Finding the Narcisse Snake Dens; 6 KMS North of Narcisse; on Highway #17. The Giant Snake Sign is conveniently located at the parking lot entrance.
Yes. Garter snakes are not poisonous. We encourage you to only handle a snake in the presence of the site interpretive staff. They can show you how to handle a snake properly so that these fragile creatures are less likely to be harmed. Snakes of any sex can be handled in the fall, but females should be left alone during spring mating season.
One way to determine the sex is to study their behaviour. In spring, male snakes gather in large numbers at the surface of the den waiting for a chance to mate with a female snake. As each female emerges from her winter den she is vigorously pursued by a band of males who entwine themselves around her to form a mating ball.
The one female is usually at the centre and lead of the mating ball as it slithers like a tangled matt of spaghetti along the ground or up a shrub. In addition to physical differences between the two sexes in the vent area, adult females are larger than adult males both in length and body thickness.
Snakes, like all other kinds of wildlife, need food, water and shelter to survive and produce young. While food and water are plentiful in Manitoba's Interlake region, and other parts of the province, it's the availability of winter dens in limestone bedrock that make this area an ideal home for red-sided garter snakes. It's only by amassing below the frost line that snakes are able to survive Manitoba winters. The dens themselves, a network of crevasses and caverns extending to the earth's surface, were formed by underground water that eroded and collapsed the limestone.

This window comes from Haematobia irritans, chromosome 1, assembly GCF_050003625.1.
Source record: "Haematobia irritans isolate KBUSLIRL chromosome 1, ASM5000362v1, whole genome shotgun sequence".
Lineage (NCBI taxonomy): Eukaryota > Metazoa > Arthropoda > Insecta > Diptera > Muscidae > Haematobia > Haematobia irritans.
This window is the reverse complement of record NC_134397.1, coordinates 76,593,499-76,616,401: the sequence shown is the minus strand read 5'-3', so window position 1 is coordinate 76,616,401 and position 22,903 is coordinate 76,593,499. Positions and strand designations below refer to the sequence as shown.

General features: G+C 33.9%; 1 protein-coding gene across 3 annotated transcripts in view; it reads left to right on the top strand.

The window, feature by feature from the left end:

In their first winter most juvenile snakes remain where they spent the summer - seeking refuge in ant hills, animal burrows or any crevasse that will take them below frozen ground. It's only during their second year that they migrate to an established den site and continue to use it year after year. Although most adult snakes seem to use the same den site, marking and recapture studies have shown that some snakes use alternate dens. It is believed that snakes home to den sites using scent trails.